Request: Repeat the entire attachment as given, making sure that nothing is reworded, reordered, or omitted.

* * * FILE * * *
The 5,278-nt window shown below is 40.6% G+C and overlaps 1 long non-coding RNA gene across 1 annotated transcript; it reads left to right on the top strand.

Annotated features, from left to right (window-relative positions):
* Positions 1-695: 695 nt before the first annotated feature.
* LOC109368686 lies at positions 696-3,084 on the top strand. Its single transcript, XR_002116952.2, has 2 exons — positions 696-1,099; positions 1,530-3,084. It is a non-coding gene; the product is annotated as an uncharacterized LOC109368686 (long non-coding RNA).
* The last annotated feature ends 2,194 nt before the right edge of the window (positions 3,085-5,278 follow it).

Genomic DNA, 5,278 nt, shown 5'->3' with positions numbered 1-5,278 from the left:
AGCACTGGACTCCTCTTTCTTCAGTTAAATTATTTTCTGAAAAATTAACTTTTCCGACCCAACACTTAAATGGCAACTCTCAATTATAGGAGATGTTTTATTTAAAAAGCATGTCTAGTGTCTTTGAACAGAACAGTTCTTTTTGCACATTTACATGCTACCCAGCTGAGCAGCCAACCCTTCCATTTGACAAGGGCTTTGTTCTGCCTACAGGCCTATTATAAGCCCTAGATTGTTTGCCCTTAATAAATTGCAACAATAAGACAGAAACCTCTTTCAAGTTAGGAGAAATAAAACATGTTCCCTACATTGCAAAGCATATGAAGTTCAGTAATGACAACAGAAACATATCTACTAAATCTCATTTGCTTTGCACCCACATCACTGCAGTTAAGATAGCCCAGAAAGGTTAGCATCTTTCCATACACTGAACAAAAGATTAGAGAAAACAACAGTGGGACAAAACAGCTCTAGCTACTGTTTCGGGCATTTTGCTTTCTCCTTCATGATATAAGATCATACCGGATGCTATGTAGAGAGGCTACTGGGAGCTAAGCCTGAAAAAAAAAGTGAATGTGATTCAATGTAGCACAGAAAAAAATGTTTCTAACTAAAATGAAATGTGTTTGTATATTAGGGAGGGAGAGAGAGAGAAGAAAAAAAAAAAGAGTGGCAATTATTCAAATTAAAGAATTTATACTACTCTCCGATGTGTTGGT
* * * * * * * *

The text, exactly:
The 5,278-nt window shown below is 40.6% G+C and overlaps 1 long non-coding RNA gene across 1 annotated transcript; it reads left to right on the top strand.

Annotated features, from left to right (window-relative positions):
* Positions 1-695: 695 nt before the first annotated feature.
* LOC109368686 lies at positions 696-3,084 on the top strand. Its single transcript, XR_002116952.2, has 2 exons — positions 696-1,099; positions 1,530-3,084. It is a non-coding gene; the product is annotated as an uncharacterized LOC109368686 (long non-coding RNA).
* The last annotated feature ends 2,194 nt before the right edge of the window (positions 3,085-5,278 follow it).

Genomic DNA, 5,278 nt, shown 5'->3' with positions numbered 1-5,278 from the left:
AGCACTGGACTCCTCTTTCTTCAGTTAAATTATTTTCTGAAAAATTAACTTTTCCGACCCAACACTTAAATGGCAACTCTCAATTATAGGAGATGTTTTATTTAAAAAGCATGTCTAGTGTCTTTGAACAGAACAGTTCTTTTTGCACATTTACATGCTACCCAGCTGAGCAGCCAACCCTTCCATTTGACAAGGGCTTTGTTCTGCCTACAGGCCTATTATAAGCCCTAGATTGTTTGCCCTTAATAAATTGCAACAATAAGACAGAAACCTCTTTCAAGTTAGGAGAAATAAAACATGTTCCCTACATTGCAAAGCATATGAAGTTCAGTAATGACAACAGAAACATATCTACTAAATCTCATTTGCTTTGCACCCACATCACTGCAGTTAAGATAGCCCAGAAAGGTTAGCATCTTTCCATACACTGAACAAAAGATTAGAGAAAACAACAGTGGGACAAAACAGCTCTAGCTACTGTTTCGGGCATTTTGCTTTCTCCTTCATGATATAAGATCATACCGGATGCTATGTAGAGAGGCTACTGGGAGCTAAGCCTGAAAAAAAAAGTGAATGTGATTCAATGTAGCACAGAAAAAAATGTTTCTAACTAAAATGAAATGTGTTTGTATATTAGGGAGGGAGAGAGAGAGAAGAAAAAAAAAAAGAGTGGCAATTATTCAAATTAAAGAATTTATACTACTCTCCGATGTGTTGGT